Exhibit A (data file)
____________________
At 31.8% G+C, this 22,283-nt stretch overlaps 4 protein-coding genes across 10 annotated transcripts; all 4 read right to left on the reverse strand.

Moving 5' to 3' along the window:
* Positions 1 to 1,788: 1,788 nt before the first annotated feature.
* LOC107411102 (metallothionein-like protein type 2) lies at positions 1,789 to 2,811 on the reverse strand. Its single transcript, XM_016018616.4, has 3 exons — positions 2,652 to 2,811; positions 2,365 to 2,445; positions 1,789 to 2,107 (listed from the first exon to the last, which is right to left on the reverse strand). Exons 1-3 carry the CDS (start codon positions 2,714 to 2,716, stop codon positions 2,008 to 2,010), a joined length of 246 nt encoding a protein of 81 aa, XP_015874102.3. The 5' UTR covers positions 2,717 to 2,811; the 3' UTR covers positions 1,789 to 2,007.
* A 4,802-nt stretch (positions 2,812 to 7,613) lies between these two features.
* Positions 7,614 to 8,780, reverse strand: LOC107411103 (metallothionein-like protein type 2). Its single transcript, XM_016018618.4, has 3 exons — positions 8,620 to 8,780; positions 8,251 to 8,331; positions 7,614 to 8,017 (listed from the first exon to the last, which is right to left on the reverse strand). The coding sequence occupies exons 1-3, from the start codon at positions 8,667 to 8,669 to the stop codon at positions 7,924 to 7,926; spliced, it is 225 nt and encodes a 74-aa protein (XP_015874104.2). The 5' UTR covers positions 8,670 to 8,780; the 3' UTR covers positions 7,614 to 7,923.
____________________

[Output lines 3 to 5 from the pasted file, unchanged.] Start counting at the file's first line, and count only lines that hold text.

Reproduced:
* Positions 1 to 1,788: 1,788 nt before the first annotated feature.
* LOC107411102 (metallothionein-like protein type 2) lies at positions 1,789 to 2,811 on the reverse strand. Its single transcript, XM_016018616.4, has 3 exons — positions 2,652 to 2,811; positions 2,365 to 2,445; positions 1,789 to 2,107 (listed from the first exon to the last, which is right to left on the reverse strand). Exons 1-3 carry the CDS (start codon positions 2,714 to 2,716, stop codon positions 2,008 to 2,010), a joined length of 246 nt encoding a protein of 81 aa, XP_015874102.3. The 5' UTR covers positions 2,717 to 2,811; the 3' UTR covers positions 1,789 to 2,007.
* A 4,802-nt stretch (positions 2,812 to 7,613) lies between these two features.